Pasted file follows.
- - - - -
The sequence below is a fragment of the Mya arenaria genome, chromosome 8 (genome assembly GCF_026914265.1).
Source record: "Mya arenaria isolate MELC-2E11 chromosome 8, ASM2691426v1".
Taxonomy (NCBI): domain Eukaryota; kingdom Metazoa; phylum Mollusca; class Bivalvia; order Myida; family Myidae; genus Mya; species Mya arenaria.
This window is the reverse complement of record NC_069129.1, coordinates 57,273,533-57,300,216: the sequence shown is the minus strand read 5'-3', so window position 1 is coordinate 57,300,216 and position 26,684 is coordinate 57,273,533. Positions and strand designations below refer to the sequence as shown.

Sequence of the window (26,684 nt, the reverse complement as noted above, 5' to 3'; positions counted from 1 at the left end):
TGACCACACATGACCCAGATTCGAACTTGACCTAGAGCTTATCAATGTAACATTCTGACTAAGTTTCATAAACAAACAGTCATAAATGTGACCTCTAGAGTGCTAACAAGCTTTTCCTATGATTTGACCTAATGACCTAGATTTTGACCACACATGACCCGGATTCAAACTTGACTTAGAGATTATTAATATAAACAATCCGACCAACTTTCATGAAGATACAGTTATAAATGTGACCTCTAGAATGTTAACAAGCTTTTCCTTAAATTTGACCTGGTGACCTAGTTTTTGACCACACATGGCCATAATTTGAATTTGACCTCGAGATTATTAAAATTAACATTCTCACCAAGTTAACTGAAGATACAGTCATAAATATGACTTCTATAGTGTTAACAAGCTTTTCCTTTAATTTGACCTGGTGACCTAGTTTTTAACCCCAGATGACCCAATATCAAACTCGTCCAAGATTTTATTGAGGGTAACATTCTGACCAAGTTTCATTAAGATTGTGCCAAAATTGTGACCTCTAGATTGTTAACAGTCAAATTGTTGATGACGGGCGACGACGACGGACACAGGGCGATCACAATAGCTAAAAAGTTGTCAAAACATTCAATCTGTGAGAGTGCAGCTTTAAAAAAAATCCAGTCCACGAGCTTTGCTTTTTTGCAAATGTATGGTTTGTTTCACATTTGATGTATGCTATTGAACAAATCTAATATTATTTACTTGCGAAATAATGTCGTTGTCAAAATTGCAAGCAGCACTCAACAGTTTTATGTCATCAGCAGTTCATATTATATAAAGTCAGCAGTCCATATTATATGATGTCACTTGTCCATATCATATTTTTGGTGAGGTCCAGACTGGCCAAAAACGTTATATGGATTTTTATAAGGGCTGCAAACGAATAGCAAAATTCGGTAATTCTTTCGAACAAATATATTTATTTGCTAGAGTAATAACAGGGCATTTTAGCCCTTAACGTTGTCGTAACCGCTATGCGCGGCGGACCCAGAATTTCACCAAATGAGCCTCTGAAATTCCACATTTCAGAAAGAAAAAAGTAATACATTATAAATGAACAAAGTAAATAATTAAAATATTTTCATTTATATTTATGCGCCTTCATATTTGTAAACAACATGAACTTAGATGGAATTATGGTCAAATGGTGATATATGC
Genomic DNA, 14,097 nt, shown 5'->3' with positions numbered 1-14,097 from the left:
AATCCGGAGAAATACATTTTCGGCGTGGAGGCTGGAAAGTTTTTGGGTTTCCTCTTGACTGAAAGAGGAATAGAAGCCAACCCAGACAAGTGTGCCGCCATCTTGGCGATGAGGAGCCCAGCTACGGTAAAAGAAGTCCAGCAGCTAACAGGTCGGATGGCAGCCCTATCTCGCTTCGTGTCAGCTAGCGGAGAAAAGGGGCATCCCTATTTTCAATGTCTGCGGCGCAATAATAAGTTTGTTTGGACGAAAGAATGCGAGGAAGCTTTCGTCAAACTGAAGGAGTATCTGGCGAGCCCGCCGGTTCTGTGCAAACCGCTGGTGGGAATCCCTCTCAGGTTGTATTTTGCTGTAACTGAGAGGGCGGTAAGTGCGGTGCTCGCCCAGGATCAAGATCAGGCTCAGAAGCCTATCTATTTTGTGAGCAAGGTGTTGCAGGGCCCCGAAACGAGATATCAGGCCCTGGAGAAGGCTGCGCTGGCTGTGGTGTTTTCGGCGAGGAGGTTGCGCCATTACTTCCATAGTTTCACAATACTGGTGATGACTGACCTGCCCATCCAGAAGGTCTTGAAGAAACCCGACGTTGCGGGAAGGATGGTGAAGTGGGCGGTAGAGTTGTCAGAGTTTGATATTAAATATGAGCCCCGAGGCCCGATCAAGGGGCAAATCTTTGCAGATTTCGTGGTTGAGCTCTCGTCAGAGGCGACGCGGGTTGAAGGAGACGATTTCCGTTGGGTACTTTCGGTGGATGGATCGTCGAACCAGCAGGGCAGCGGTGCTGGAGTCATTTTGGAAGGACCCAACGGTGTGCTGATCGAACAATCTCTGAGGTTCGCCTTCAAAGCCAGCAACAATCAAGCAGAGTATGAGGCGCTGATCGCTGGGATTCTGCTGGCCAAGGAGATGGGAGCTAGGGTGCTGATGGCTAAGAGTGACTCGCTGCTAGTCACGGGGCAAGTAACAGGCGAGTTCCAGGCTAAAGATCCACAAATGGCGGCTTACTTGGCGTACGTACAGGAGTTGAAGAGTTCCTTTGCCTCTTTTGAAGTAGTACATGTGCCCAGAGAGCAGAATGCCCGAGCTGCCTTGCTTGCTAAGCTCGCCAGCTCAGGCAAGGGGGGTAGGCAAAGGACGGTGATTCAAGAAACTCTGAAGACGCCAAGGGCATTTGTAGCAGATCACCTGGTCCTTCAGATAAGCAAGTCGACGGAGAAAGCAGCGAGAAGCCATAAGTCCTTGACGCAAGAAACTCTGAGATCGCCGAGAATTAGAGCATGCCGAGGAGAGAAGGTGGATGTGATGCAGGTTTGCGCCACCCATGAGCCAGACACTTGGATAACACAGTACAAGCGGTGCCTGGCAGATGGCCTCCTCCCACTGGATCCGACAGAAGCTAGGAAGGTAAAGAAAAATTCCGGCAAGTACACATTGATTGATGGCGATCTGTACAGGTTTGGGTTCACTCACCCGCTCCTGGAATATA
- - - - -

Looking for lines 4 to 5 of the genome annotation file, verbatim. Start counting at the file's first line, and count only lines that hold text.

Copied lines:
This window is the reverse complement of record NC_069129.1, coordinates 57,273,533-57,300,216: the sequence shown is the minus strand read 5'-3', so window position 1 is coordinate 57,300,216 and position 26,684 is coordinate 57,273,533. Positions and strand designations below refer to the sequence as shown.

Sequence of the window (26,684 nt, the reverse complement as noted above, 5' to 3'; positions counted from 1 at the left end):